Where does Mike Patton find the time? Not content with fronting one of the most influential rock bands ever in Faith No More, he’s seemingly used every waking hour since their split to indulge his many musical impulses.
Barely a month goes by without some fresh dispatch from Team Patton. Whether it’s a release from his weird, wonderful Ipecac stable, lending his voice to computer games (The Darkness, Bionic Commando) and Hollywood blockbusters (I Am Legend), or simply firing out some new music in one of his various guises (Tomahawk, FantÃ´mas, Peeping Tom’¦we could go on), Patton clearly doesn’t rest well. So it comes as no surprise to find the chameleonic crooner turning his hand to the world of film scores, for Derrick Scocchera’s 25 minute WWII period short A Perfect Place.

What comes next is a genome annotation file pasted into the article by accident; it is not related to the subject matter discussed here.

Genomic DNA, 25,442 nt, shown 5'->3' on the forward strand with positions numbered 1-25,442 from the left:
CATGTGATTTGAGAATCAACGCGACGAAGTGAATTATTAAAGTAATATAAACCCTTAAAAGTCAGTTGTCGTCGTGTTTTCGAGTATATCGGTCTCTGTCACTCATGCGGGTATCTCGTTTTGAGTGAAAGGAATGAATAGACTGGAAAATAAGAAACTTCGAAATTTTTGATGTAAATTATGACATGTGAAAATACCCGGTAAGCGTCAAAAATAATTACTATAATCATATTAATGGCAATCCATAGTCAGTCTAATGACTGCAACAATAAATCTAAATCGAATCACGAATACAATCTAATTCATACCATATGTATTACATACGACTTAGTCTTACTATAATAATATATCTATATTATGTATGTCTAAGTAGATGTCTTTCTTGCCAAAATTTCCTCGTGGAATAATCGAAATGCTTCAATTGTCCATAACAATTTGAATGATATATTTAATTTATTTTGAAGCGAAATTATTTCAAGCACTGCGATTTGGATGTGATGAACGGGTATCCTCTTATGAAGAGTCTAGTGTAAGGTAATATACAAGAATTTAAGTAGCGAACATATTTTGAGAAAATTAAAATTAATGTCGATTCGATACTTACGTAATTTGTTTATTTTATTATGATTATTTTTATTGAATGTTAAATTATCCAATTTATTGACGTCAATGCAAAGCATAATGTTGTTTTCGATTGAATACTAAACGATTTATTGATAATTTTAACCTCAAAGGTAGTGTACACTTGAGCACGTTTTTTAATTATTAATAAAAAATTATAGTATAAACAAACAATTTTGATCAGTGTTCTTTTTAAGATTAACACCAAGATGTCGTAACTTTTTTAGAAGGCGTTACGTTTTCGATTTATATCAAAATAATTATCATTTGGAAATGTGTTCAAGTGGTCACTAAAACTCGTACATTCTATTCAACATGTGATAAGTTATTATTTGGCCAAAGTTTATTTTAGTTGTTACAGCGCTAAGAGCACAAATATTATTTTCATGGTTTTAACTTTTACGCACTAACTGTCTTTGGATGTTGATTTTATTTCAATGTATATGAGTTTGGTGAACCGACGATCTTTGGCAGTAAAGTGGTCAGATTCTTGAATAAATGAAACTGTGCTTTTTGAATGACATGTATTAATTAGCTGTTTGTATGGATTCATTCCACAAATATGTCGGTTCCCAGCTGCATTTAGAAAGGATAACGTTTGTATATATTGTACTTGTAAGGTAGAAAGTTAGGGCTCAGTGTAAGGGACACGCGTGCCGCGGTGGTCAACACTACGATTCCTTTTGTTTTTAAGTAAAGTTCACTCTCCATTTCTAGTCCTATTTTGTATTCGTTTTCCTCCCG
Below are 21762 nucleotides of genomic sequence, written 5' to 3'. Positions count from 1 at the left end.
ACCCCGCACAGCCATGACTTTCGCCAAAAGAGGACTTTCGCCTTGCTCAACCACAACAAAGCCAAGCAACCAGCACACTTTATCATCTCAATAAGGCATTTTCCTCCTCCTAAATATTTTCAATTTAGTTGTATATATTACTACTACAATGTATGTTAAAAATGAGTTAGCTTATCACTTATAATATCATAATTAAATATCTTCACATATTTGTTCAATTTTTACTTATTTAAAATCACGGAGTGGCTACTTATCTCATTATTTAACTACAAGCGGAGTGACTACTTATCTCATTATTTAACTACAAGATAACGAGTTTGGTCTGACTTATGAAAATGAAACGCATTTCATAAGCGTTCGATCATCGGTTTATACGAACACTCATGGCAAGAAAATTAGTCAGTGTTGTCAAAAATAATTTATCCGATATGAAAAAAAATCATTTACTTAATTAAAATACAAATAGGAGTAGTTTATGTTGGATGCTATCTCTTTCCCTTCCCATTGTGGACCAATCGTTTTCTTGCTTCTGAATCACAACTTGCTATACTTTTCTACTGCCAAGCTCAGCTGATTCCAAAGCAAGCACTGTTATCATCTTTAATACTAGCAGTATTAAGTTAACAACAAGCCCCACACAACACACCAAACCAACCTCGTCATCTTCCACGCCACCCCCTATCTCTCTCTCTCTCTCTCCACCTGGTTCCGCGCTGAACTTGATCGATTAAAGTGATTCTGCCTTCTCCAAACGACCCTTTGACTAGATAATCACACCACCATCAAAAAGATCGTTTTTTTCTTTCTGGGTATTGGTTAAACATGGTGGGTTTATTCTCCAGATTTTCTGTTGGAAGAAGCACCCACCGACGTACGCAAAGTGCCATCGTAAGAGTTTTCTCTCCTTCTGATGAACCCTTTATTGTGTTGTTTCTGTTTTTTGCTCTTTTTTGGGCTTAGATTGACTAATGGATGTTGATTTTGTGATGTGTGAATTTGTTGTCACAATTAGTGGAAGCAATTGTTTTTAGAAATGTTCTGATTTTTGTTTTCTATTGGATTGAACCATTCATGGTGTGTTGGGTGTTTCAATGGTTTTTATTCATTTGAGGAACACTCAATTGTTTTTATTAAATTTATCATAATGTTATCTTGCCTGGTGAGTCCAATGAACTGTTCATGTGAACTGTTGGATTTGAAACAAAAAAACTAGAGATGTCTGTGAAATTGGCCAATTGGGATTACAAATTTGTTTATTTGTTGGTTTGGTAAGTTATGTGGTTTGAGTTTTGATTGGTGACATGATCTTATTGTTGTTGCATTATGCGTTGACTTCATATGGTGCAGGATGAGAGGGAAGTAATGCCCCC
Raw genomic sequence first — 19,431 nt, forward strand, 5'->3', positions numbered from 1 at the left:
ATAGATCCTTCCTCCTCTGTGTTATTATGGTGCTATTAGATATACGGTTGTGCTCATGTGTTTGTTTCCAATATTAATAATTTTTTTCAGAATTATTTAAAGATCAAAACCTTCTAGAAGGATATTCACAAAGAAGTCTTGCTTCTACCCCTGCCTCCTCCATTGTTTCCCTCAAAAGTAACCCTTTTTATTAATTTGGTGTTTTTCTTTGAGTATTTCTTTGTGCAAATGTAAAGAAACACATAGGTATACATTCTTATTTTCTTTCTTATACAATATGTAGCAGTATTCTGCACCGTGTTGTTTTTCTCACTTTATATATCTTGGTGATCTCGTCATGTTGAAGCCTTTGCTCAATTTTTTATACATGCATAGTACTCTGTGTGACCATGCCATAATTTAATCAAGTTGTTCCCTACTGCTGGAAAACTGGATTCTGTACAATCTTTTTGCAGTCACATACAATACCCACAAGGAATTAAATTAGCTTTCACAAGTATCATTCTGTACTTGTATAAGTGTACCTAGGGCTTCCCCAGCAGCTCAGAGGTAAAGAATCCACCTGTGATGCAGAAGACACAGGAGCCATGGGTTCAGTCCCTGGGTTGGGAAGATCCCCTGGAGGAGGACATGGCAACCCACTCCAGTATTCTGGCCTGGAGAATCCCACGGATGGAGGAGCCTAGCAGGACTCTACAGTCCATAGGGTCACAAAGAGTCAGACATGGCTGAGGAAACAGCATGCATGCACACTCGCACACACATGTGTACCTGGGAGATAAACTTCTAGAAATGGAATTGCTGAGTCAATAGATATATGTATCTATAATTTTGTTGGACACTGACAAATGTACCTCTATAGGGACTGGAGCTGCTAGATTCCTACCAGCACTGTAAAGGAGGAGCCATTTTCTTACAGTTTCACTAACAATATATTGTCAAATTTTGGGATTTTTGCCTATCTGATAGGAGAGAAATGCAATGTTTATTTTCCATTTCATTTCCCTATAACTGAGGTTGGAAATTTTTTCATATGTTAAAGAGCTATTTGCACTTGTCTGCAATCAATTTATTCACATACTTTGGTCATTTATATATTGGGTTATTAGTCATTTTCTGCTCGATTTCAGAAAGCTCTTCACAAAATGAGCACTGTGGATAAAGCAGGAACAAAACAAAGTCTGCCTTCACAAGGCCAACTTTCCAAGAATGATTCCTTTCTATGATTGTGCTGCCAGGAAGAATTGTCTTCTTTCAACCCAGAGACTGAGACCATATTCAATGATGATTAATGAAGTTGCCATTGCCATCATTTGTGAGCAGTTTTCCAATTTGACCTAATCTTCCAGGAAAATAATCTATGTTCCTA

The beauty of this particular outing is how the movie framework and period setting provide a limitation that reigns in Patton’s more esoteric leanings, the music benefiting from the constraints of a mood or brief. Scocchera’s noir-cum-comedy plot (like a more sinister, sarcastic Coen Brothers) makes for suitably eerie and capered musical passages, with a central theme providing the germ for each piece, incorporating various styles and genres, from operatic, big band jazz to faux romantic balladry. It’s a dizzying array but nothing less than one could expect, with the `50’s twist (literally) version of -A Perfect Twist’ up there with almost anything he’s been involved in before. One to please the fair-weather fan and Patton acolytes alike.